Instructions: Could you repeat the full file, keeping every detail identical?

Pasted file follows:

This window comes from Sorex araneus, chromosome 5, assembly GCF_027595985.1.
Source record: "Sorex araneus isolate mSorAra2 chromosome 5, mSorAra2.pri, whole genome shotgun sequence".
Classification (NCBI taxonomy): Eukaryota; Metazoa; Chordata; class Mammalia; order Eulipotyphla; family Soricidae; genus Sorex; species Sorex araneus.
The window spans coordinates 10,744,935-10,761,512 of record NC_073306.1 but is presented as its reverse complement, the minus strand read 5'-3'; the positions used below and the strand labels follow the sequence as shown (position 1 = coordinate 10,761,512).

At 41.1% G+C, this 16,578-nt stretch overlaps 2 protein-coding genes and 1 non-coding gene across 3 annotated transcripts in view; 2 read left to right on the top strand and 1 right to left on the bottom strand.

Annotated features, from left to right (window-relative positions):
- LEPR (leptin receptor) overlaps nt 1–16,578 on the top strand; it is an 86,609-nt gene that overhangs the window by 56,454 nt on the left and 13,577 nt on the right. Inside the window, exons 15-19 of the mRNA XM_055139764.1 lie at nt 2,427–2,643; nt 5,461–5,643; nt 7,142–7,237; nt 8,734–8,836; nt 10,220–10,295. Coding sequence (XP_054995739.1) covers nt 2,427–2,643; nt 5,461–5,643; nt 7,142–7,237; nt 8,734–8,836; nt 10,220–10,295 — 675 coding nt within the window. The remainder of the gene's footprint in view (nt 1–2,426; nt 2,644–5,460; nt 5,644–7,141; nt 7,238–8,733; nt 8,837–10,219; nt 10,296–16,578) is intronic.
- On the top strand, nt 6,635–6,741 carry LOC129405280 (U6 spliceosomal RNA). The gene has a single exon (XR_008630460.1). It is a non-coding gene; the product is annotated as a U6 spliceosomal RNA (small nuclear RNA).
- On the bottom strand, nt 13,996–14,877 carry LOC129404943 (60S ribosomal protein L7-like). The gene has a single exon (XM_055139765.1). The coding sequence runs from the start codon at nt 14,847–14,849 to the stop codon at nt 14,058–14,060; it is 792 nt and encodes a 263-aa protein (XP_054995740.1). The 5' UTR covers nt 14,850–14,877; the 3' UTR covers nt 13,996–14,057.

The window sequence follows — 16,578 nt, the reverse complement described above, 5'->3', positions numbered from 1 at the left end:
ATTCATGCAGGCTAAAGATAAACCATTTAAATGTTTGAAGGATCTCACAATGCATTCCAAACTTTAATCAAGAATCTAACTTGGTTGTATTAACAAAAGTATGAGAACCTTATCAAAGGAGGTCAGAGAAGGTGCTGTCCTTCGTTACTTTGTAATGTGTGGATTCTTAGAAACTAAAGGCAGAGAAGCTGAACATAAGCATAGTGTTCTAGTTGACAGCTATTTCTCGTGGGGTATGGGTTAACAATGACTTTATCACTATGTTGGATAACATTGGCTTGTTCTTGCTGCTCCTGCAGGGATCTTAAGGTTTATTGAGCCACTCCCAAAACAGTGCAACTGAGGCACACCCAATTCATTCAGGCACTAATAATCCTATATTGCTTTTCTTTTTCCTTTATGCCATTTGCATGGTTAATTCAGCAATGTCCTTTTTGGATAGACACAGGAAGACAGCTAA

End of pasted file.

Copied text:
This window comes from Sorex araneus, chromosome 5, assembly GCF_027595985.1.
Source record: "Sorex araneus isolate mSorAra2 chromosome 5, mSorAra2.pri, whole genome shotgun sequence".
Classification (NCBI taxonomy): Eukaryota; Metazoa; Chordata; class Mammalia; order Eulipotyphla; family Soricidae; genus Sorex; species Sorex araneus.
The window spans coordinates 10,744,935-10,761,512 of record NC_073306.1 but is presented as its reverse complement, the minus strand read 5'-3'; the positions used below and the strand labels follow the sequence as shown (position 1 = coordinate 10,761,512).

At 41.1% G+C, this 16,578-nt stretch overlaps 2 protein-coding genes and 1 non-coding gene across 3 annotated transcripts in view; 2 read left to right on the top strand and 1 right to left on the bottom strand.

Annotated features, from left to right (window-relative positions):
- LEPR (leptin receptor) overlaps nt 1–16,578 on the top strand; it is an 86,609-nt gene that overhangs the window by 56,454 nt on the left and 13,577 nt on the right. Inside the window, exons 15-19 of the mRNA XM_055139764.1 lie at nt 2,427–2,643; nt 5,461–5,643; nt 7,142–7,237; nt 8,734–8,836; nt 10,220–10,295. Coding sequence (XP_054995739.1) covers nt 2,427–2,643; nt 5,461–5,643; nt 7,142–7,237; nt 8,734–8,836; nt 10,220–10,295 — 675 coding nt within the window. The remainder of the gene's footprint in view (nt 1–2,426; nt 2,644–5,460; nt 5,644–7,141; nt 7,238–8,733; nt 8,837–10,219; nt 10,296–16,578) is intronic.
- On the top strand, nt 6,635–6,741 carry LOC129405280 (U6 spliceosomal RNA). The gene has a single exon (XR_008630460.1). It is a non-coding gene; the product is annotated as a U6 spliceosomal RNA (small nuclear RNA).
- On the bottom strand, nt 13,996–14,877 carry LOC129404943 (60S ribosomal protein L7-like). The gene has a single exon (XM_055139765.1). The coding sequence runs from the start codon at nt 14,847–14,849 to the stop codon at nt 14,058–14,060; it is 792 nt and encodes a 263-aa protein (XP_054995740.1). The 5' UTR covers nt 14,850–14,877; the 3' UTR covers nt 13,996–14,057.

The window sequence follows — 16,578 nt, the reverse complement described above, 5'->3', positions numbered from 1 at the left end:
ATTCATGCAGGCTAAAGATAAACCATTTAAATGTTTGAAGGATCTCACAATGCATTCCAAACTTTAATCAAGAATCTAACTTGGTTGTATTAACAAAAGTATGAGAACCTTATCAAAGGAGGTCAGAGAAGGTGCTGTCCTTCGTTACTTTGTAATGTGTGGATTCTTAGAAACTAAAGGCAGAGAAGCTGAACATAAGCATAGTGTTCTAGTTGACAGCTATTTCTCGTGGGGTATGGGTTAACAATGACTTTATCACTATGTTGGATAACATTGGCTTGTTCTTGCTGCTCCTGCAGGGATCTTAAGGTTTATTGAGCCACTCCCAAAACAGTGCAACTGAGGCACACCCAATTCATTCAGGCACTAATAATCCTATATTGCTTTTCTTTTTCCTTTATGCCATTTGCATGGTTAATTCAGCAATGTCCTTTTTGGATAGACACAGGAAGACAGCTAA